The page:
Manchester City maintain innocence but 'not surprised' by Uefa referral over FFP
Manchester City, the champions of English soccer’s top-tier Premier League, are “disappointed, but regrettably not surprised” to have been referred to Uefa’s Club Financial Control Body adjudicatory chamber today over financial irregularities, which could result in a ban from the Champions League, the top European club competition.
The referral was made by Ives Leterme, the chairman of the investigatory arm and the former prime minister of Belgium, and was announced by European soccer's governing body today, but Manchester City continue to deny any wrongdoing.
In a strongly-worded statement, the club said it remains confident of escaping without any punishment as it claims the decision “contains mistakes, misinterpretations and confusions fundamentally borne out of a basic lack of due process.”
The club's full statement read: “Manchester City Football Club is disappointed, but regrettably not surprised, by the sudden announcement of the referral to be made by the CFCB IC Chief Investigator Yves Leterme. The leaks to media over the last week are indicative of the process that has been overseen by Mr. Leterme.
“Manchester City is entirely confident of a positive outcome when the matter is considered by an independent judicial body. The accusation of financial irregularities remains entirely false and the CFCB IC referral ignores a comprehensive body of irrefutable evidence provided by Manchester City FC to the Chamber.
“The decision contains mistakes, misinterpretations and confusions fundamentally borne out of a basic lack of due process and there remain significant unresolved matters raised by Manchester City FC as part of what the Club has found to be a wholly unsatisfactory, curtailed, and hostile process.”
Reports emerged earlier this week that members of the investigatory chamber of Uefa’s CFCB had recommended a one-year Champions League ban for the club if a violation of the financial fair play rules is proven.
Despite Leterme choosing to refer the club to the adjudicatory chamber, it remains unclear if he supports a ban.
However, if a ban is handed down to Manchester City, it is unlikely to apply for next season’s Champions League campaign as the club will be able to appeal the decision and even take the case to the Court of Arbitration for Sport, if necessary.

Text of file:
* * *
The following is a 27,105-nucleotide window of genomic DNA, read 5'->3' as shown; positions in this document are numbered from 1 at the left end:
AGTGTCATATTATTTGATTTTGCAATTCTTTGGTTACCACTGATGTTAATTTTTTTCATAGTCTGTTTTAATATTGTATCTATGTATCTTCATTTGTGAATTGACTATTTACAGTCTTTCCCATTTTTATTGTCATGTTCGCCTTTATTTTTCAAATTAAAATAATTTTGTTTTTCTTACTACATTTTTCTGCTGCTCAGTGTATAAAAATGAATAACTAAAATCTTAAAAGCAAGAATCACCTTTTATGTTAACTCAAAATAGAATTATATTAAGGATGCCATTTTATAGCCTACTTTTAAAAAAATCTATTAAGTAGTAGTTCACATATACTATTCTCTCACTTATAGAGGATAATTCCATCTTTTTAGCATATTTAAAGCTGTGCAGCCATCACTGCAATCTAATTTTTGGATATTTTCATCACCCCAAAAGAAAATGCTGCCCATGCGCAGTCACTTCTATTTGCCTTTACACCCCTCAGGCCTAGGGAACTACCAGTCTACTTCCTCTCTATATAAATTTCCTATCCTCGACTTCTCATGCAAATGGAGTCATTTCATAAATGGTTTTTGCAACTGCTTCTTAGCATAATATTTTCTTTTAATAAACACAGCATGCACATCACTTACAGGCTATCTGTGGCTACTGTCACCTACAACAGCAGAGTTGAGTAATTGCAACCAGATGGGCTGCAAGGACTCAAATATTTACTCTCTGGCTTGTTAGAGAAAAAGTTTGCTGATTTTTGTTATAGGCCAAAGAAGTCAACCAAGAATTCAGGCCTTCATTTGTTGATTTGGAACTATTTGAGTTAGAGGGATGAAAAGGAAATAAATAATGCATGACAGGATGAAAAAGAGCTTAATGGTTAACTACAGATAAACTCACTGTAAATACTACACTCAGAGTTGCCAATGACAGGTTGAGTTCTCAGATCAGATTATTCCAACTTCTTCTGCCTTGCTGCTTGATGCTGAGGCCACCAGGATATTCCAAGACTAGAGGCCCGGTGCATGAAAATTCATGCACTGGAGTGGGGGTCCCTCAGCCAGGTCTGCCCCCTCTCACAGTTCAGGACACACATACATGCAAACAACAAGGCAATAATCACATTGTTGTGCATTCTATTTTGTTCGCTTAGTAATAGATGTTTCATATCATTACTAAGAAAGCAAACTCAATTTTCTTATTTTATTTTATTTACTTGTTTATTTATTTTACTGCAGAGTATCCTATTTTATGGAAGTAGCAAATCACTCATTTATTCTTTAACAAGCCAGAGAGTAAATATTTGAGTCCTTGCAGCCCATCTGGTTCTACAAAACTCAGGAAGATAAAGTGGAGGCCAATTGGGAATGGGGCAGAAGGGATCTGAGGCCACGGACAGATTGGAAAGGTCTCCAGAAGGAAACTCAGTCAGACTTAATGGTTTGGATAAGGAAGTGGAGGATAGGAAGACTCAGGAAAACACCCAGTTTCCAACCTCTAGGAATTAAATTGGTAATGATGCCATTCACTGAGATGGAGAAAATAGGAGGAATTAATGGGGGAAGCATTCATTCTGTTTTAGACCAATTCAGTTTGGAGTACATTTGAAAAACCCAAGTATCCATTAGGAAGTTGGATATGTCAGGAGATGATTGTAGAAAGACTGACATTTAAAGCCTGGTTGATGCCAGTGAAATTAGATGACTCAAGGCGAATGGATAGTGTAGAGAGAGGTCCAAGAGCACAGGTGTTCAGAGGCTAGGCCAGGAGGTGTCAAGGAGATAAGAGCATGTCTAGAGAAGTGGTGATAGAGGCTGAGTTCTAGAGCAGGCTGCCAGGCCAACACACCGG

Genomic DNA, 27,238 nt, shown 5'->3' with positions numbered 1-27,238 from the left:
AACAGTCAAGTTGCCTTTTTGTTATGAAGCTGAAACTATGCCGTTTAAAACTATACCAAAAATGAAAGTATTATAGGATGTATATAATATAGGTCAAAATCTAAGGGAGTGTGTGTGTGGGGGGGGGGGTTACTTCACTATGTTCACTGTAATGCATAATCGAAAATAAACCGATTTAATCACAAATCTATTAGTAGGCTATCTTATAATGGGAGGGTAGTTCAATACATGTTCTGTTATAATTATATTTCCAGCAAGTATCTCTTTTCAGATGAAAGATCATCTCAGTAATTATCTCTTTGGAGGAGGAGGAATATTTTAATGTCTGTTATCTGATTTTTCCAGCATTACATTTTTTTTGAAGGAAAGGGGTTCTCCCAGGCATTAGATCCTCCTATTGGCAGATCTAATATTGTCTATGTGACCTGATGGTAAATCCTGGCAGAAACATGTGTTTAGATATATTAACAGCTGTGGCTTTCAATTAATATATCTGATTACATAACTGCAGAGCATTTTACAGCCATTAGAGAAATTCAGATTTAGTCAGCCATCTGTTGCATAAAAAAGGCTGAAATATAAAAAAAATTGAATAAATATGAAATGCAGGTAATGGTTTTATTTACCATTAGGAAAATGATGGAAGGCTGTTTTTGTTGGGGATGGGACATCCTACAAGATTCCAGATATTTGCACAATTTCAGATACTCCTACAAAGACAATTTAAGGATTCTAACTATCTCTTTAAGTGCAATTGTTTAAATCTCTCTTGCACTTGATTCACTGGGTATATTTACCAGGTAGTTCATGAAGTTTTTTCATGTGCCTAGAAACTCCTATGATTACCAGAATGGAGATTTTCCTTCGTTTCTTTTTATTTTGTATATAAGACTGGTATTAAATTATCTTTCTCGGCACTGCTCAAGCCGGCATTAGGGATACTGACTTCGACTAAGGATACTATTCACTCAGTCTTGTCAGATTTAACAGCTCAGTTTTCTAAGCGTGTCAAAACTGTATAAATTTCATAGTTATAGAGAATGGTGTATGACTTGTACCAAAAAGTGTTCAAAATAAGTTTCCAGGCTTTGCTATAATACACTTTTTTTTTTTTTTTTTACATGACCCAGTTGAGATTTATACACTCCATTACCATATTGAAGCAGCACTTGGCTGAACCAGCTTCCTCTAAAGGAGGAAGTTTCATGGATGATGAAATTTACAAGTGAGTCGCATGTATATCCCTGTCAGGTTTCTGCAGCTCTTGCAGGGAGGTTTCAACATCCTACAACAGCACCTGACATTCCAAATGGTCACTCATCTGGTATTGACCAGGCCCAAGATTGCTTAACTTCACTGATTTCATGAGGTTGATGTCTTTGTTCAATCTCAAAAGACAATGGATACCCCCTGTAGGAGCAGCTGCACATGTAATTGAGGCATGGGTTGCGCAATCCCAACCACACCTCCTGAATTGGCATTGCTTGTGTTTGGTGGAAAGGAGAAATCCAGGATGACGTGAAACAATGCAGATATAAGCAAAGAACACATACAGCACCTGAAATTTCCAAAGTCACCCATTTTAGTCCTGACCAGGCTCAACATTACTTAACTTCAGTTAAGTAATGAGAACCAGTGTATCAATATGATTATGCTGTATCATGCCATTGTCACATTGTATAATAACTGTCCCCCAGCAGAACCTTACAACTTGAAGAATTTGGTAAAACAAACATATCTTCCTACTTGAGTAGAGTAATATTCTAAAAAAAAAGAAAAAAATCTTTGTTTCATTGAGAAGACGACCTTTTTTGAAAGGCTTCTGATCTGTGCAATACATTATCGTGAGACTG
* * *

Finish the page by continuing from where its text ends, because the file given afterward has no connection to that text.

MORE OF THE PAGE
In a statement of its own released today, Uefa said: “The CFCB chief investigator, after having consulted with the other members of the independent investigatory chamber of the CFCB, has today decided to refer Manchester City FC to the CFCB adjudicatory chamber following the conclusion of his investigation.
“The CFCB investigatory chamber had opened an investigation into Manchester City FC on 7 March 2019 for potential breaches of Financial Fair Play regulations that were made public in various media outlets. Uefa will not be making any further comment on the matter until a decision is announced by the CFCB adjudicatory chamber.”
Uefa’s probe is based on claims made in a report by German magazine Der Spiegel late last year, which cited leaked documents obtained by the Football Leaks website.
Manchester City, which clinched a second successive Premier League title on Sunday, have been accused of overinflating the value of their main sponsorship deal with Etihad, the Abu Dhabi-based airline, in 2012-13 and 2013-14 to cover up extra investment from the club’s owner Sheikh Mansour bin Zayed al-Nahyan, a member of the emirate’s royal family.
The club dismissed the accusation earlier this week, describing it as “entirely false”.
In 2014, Manchester City accepted a £49-million ($63.3-million) fine for breaching FFP rules, £32 million of which was suspended, and their Champions League squad was reduced for the 2014-15 season.
However, Der Spiegel claimed that Manchester City and its sponsors manipulated contracts to wipe out a £9.9-million shortfall in 2013 and avoid further FFP sanctions.
Sheikh Mansour’s Abu Dhabi United Group completed its takeover of the club in 2008, and Etihad has been a sponsor since May 2009 in a deal that covers the team’s shirts, stadium and academy.
• Manchester City’s local rivals Manchester United today announced revenues of £152.1 million for the third quarter of their financial year, an increase of 3.4 per cent from the previous year’s figure of £147.1 million.
In the three months to 31 March 2019, the club also posted an increase in broadcasting revenue, up 8.9 per cent to £53.8 million, and matchday income, which rose 1.9 per cent to £31.7 million.
The rise in the broadcasting figure was attributed to the new Uefa Champions League broadcasting rights agreement and an additional Premier League fixture in the period.
In 2017, BT Sport, the UK pay-TV broadcaster, agreed to a 32-per-cent increase in fees to retain the Uefa Champions League rights until 2021.
From the start of this season through to 2020-21, BT is paying £1.18 billion, or £394 million per season.
Manchester United’s commercial revenue for the period was unchanged at £66.6 million, with sponsorship revenue remaining flat at £41.6 million.
In the third quarter, the club signed new sponsorship deals with the Marriott International hotels chain and Maui Jim, the Hawaii-based eyewear brand.
On the field, United endured a disappointing year, as they finished the campaign in sixth, missing out on the Champions League for next season.
For the 2018-19 financial year, United continue to expect total revenue of between £615 million and £630 million, and adjusted Ebitda of £175 million to £190 million.